Brooklyn! How we love your tree-lined streets, your tiny restaurants with expansive backyards, and your many, many, many bicycles! We got our start in Manhattan’s West Village, and though we can see the Chrysler Building and a thousand tiny windows light up every night from our office window, we can’t help but get the warm fuzzies when we think about our home, the borough that brought us Coney Island, Peggy Olson, and Twizzlers.
And so, as you begin to order and receive your goods (many of which are shipped from the very same Sunset Park building where this is being written) enjoy a few Uncommon facts that make our borough so beloved.
1. Until 1898, Brooklyn was its own separate city. In order to strengthen resources and economic growth, lawmakers decided to merge with New York City. Double the bagels, double the pizza. We consider it a win.
2. Brooklyn has approximately 2.5 million residents. If it were separated from the rest of New York City, Brooklyn would become the fourth most populous city in the country. This would explain the lines in the coffee shops.
3. The first roller coaster in America opened at Coney Island in 1884. It was known as a switchback railway, it cost a nickel to ride, and it traveled at a blistering six miles per hour. Hold on to your hats!
4. Coney Island also saved the lives of roughly 6,500 premature babies. In 1903, Dr. Martin A. Couney wanted to treat the infants using an incubator he’d developed but no hospital would fund his research until he had proof that it would work. Coney Island funded his study on the one condition that the research be done out in the open…in the amusement park’s sideshow. Visitors paid a dime to look through the makeshift hospital ward’s window, allowing a rare glimpse of the medical marvels. Parents of the infants were never charged for the treatment and by 1943, hospitals were finally convinced to open their own preemie wards.
5. Brooklyn’s Prospect Park makes up the borough’s largest green space, measuring at 585 acres. Frederick Law Olmsted, the same designer behind New York City’s Central Park, designed it. When asked which park he preferred, he said his Brooklyn creation was the nicer of the two. Bring a picnic blanket and a couple croissants on a beautiful fall day and we can’t argue.
6. Some things invented in Brooklyn: the deep-fried Twinkie, teddy bears, the roller coaster, and the first bank credit card—so pretty much, your ideal weekend.Elephant Family Bookends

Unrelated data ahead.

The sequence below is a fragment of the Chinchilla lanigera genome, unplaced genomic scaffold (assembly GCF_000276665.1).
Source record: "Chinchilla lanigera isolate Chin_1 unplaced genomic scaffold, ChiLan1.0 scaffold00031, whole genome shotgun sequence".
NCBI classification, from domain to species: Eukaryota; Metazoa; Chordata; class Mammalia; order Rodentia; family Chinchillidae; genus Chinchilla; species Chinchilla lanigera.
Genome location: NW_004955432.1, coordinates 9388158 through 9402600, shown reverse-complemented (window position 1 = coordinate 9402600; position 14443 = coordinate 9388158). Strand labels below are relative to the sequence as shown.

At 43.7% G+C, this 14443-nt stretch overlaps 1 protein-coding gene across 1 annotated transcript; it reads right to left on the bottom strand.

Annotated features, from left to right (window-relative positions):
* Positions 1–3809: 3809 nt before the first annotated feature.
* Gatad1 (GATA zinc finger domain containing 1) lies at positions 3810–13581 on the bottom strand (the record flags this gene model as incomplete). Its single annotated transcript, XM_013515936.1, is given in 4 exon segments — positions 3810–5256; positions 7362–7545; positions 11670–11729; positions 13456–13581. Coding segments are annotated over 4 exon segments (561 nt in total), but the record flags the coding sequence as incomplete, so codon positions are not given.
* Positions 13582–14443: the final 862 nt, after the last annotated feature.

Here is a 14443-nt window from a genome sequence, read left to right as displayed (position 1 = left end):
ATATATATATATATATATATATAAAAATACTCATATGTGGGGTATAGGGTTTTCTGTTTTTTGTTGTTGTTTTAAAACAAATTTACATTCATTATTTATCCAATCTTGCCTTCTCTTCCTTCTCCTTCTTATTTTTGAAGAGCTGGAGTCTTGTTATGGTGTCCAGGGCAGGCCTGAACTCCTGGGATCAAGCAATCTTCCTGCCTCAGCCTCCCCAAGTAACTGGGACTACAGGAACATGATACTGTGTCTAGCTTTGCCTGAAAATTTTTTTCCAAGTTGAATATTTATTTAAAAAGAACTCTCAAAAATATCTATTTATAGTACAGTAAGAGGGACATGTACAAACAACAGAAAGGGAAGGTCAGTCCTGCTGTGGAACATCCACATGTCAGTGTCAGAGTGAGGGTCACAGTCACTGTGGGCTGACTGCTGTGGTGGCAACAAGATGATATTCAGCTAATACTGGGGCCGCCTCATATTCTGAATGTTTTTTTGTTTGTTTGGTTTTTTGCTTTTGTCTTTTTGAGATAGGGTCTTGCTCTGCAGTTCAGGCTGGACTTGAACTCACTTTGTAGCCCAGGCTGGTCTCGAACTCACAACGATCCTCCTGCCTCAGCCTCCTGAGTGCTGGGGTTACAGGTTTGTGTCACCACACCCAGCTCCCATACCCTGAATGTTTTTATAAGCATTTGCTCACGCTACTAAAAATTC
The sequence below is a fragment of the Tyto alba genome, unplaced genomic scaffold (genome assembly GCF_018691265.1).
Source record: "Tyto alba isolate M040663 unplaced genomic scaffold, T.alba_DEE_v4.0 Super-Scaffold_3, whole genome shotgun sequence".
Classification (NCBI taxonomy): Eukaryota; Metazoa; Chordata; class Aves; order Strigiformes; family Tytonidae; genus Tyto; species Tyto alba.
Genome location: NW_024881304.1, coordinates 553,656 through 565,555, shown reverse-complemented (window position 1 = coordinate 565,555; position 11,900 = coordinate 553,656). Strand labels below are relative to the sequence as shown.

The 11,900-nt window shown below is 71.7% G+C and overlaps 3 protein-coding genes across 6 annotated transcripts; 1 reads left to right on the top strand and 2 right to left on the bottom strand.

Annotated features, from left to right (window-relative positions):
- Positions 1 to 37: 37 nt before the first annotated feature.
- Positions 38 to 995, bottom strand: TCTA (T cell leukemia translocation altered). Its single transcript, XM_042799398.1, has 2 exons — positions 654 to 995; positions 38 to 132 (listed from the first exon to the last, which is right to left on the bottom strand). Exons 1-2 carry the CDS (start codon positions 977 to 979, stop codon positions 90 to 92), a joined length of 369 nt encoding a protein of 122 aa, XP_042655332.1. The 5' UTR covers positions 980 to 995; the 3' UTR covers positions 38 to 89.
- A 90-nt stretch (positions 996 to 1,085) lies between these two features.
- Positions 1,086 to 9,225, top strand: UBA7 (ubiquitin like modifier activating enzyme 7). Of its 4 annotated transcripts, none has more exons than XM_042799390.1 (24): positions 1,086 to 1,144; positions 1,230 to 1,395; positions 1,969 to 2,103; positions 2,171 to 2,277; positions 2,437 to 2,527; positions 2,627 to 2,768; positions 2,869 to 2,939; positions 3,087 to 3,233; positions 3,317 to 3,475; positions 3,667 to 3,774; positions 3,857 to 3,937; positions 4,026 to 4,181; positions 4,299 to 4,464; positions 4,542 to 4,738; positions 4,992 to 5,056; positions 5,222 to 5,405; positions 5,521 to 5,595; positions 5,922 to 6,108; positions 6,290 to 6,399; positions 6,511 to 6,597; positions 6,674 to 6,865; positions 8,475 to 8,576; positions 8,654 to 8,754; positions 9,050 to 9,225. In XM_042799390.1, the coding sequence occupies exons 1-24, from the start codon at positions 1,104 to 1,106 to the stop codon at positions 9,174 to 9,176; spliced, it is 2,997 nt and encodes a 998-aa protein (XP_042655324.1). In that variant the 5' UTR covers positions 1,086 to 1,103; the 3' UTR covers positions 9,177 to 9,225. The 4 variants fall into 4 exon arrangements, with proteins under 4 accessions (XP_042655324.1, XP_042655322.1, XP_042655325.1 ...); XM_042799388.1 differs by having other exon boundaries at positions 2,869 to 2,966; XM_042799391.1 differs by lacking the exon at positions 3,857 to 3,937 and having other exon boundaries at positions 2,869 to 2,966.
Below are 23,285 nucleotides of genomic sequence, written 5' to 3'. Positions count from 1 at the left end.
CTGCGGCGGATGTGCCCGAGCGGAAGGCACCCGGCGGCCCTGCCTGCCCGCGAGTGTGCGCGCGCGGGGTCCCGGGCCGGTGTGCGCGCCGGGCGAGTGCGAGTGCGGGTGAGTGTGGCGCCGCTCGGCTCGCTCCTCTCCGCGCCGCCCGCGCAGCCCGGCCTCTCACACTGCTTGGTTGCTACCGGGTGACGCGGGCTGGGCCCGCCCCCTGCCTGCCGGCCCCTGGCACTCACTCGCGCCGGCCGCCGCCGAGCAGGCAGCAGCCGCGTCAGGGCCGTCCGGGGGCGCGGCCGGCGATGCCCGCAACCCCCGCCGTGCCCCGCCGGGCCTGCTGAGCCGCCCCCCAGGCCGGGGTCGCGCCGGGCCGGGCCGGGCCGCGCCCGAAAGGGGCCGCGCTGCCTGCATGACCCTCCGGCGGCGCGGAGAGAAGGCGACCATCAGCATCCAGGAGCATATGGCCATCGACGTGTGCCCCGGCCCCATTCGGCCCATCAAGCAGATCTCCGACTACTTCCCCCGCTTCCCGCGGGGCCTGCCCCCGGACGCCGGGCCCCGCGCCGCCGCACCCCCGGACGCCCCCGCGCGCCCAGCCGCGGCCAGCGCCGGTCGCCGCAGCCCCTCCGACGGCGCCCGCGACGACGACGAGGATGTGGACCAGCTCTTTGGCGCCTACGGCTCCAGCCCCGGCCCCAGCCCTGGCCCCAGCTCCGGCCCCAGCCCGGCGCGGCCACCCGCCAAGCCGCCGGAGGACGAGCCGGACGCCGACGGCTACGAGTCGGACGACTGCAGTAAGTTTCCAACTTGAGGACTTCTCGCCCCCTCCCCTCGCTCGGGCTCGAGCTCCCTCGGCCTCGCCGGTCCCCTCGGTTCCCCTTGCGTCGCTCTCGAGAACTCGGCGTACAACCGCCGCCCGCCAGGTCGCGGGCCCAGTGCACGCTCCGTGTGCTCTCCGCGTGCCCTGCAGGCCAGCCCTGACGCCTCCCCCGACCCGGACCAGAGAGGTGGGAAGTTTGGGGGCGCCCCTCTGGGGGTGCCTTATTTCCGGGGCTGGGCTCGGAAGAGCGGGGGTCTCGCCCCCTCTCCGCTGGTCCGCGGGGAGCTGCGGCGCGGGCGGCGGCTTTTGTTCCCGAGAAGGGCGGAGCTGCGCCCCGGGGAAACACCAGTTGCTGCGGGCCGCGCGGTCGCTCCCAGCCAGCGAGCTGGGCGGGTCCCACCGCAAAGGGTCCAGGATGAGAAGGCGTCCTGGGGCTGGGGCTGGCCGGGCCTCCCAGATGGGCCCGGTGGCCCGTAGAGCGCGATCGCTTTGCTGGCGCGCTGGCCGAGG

7. When it opened to the public on May 24, 1883, the Brooklyn Bridge was the longest suspension bridge in the world. After a year of use, some pedestrians were still skeptical about the safety of the bridge. In order to prove its stability, P.T. Barnum walked 21 elephants over the bridge in 1884.
8. The Brooklyn Bridge was essentially completed by a woman. Emily Warren Roebling’s husband Washington was the civil engineer tasked with the job, but became bed-ridden after developing caisson disease. Taking over dealings with politicians, engineers, and contractors, Emily stepped in as the first woman field engineer, using her own knowledge along with input from her husband to spend the next fourteen years finishing the bridge. She was the first person to take the journey across the bridge upon completion.
9. The first animal to cross the bridge was a rooster. We could tell you more about why, like how the rooster was seen as a symbol of victory, but we’d much prefer to linger on the image of a street smart rooster making his way to the city.
10. In 2006, workers discovered a bomb shelter from the Cuban Missile Crisis in the base of the Brooklyn Bridge. It was filled with water, 352,000 packets of crackers, and blankets. A label inside said: FOR USE, AFTER ENEMY ATTACK. No one’s sure who exactly was meant to benefit from the high, yet low profile safe place.
11. Brooklyn’s Bay Ridge neighborhood (setting of Saturday Night Fever and birthplace of fictional Mad Men character Peggy Olson) was originally called Yellow Hook. However, after a yellow fever plague spread throughout the area in the 1840s, residents decided it was time for a name change. Florist James Weir suggested Bay Ridge and it was formally adopted in 1853.
12. The bad news: The 1.8 mile long Gowanus Canal is one of the most heavily contaminated water bodies in the nation. The good news: It’s now a superfund sight and the EPA is going to clean it up. The crazy news: We have absolutely no idea what’s growing/living in there. Even the EPA is clueless and believes the hostile environment could have spawned an entirely new species. See? Even our environmental issues are adventures in science!
13. Brooklyn loves its brownstones. We love brownstones so much that we build fake ones to house subway maintenance and ventilation sites. At 58 Joralemon Street, you’ll find a stately brownstone with blacked out windows—the only inclination that the building’s façade is…well, a façade. The building also provides emergency exits and electrical conversion for the trains. How’s that for urban camouflage?
14. Some awesome people who first became awesome in Brooklyn (in no particular order of awesomeness or relevance): Jean-Michel Basquiat, Scott Baio, Pat Benetar, Mel Brooks, Steve Buscemi, Tony Danza, Richard Dreyfuss, Edie Falco, Lena Horne, Michael Jordan, Jimmy Kimmel, Eddie Murphy, Rosie Perez, Lou Reed, Carl Sagan, Barbara Streisand. Also Mario—the fictional game character that jumps on mushrooms and sometimes sprouts a raccoon tail with which to fly. Who knew?
15. UncommonGoods is located in Sunset Park’s Brooklyn Army Terminal—the same place where Elvis Presley shipped out for an eighteen-month tour of duty on September 22, 1958.
Want some unofficial Uncommon Knowledge? Nothing beats the pizza, dog-friendly bars, and free concerts in the park. Also, drinking out of a mason jar while wearing flannel has been proven (no it hasn’t) to increase the enjoyment of said beverage by as much as 90%.